Algorithms For Dummies
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Generally, you create Bloom filters for algorithms of a fixed size (recently developed versions allow you to resize the filter). You operate them by adding new elements to the filter and looking them up when already present. It's not possible to remove an element from the filter after adding it (the filter has an indelible memory).

When adding an element to a bit vector, the bit vector has some bits set to 1, as shown. In this case, the Bloom filter adds X to the bit vector.

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Adding a single element to a bit vector.

You can add as many elements as is necessary to the bit vector. For example, the next figure shows what happens when adding another element, Y, to the bit vector. Note that bit 7 is the same for both X and Y. Consequently, bit 7 represents a collision between X and Y. These collisions are the source of the potential false positives; because of them, the algorithm could say that an element is already added to the bit vector when it isn't. Using a larger bit vector makes collisions less likely and improves the performance of the Bloom filter, but does so at the cost of both space and time.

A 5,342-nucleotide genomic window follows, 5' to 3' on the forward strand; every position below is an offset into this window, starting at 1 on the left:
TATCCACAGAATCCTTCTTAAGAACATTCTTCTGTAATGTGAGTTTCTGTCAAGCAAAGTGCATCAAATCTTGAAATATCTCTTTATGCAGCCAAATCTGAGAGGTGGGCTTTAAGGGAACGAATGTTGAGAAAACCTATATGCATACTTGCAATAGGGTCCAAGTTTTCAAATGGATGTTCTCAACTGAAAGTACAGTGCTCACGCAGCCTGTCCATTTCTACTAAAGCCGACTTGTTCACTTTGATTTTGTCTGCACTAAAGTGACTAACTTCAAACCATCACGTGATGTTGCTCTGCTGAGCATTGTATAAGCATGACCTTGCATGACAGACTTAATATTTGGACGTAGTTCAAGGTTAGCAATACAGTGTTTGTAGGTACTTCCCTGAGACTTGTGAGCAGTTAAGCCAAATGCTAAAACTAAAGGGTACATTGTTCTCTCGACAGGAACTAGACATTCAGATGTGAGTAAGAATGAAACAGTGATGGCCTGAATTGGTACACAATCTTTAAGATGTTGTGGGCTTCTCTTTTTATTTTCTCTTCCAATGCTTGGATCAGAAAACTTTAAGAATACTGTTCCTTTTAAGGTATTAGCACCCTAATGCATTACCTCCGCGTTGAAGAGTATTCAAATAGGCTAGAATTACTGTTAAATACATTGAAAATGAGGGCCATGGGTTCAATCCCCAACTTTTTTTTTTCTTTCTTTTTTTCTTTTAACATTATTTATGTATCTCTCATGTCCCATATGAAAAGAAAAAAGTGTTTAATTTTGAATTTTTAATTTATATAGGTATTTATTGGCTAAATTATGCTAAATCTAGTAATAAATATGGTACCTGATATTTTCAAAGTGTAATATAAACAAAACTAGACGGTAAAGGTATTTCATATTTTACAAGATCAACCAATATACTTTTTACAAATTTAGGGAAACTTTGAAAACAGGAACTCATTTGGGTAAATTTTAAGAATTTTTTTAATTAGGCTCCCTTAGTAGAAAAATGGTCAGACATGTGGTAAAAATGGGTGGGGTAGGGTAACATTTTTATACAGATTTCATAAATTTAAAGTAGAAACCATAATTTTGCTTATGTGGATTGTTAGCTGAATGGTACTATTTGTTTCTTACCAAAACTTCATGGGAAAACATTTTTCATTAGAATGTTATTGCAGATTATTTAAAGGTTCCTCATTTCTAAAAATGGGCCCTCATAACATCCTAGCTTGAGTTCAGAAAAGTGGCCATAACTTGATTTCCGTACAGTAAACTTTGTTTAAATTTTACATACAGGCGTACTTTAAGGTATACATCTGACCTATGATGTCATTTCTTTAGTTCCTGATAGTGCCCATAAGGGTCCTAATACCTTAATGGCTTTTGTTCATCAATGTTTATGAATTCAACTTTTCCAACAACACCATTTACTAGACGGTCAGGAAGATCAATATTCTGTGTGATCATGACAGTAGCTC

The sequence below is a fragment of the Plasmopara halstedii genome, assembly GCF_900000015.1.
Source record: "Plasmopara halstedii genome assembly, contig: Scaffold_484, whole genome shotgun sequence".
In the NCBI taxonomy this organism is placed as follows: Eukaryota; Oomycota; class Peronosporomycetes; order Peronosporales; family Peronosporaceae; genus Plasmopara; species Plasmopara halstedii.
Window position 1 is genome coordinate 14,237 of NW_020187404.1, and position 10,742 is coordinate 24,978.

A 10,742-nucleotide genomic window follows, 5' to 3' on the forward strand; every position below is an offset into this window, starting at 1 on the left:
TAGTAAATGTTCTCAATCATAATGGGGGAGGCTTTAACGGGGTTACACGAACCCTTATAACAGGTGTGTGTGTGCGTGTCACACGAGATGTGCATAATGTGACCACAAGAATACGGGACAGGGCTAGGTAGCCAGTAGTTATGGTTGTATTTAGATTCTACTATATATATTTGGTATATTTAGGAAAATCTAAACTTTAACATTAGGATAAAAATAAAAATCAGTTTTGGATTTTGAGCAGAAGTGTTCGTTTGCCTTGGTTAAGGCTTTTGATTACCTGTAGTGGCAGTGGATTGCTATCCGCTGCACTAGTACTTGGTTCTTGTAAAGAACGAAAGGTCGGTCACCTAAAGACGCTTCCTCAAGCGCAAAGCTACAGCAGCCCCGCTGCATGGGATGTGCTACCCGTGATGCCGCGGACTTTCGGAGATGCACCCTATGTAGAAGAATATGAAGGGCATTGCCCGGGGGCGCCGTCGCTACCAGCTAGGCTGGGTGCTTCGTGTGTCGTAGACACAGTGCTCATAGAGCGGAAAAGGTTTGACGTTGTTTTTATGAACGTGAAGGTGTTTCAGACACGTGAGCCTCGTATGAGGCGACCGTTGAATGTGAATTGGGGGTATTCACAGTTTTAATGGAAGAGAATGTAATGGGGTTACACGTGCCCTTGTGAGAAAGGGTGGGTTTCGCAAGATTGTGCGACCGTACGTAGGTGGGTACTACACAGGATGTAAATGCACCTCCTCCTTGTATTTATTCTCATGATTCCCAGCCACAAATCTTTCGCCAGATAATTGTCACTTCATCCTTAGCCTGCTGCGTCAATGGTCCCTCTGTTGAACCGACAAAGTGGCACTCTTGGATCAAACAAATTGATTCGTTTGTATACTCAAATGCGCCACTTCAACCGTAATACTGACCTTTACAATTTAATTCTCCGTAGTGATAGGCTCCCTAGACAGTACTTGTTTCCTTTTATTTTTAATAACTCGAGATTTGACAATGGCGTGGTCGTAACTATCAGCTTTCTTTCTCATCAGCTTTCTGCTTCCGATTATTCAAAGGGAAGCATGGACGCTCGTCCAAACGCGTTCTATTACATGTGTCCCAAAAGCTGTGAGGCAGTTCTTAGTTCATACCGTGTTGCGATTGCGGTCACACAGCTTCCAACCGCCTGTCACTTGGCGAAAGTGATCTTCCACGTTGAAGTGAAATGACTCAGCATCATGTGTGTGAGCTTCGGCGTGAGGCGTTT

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Adding a second element can cause collisions.

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John Paul Mueller has produced 102 books and more than 600 articles to date on topics ranging from networking to machine learning. Luca Massaron is a data scientist specializing in organizing and interpreting big data and transforming it into smart data by means of the simplest and most effective data mining and machine learning techniques.

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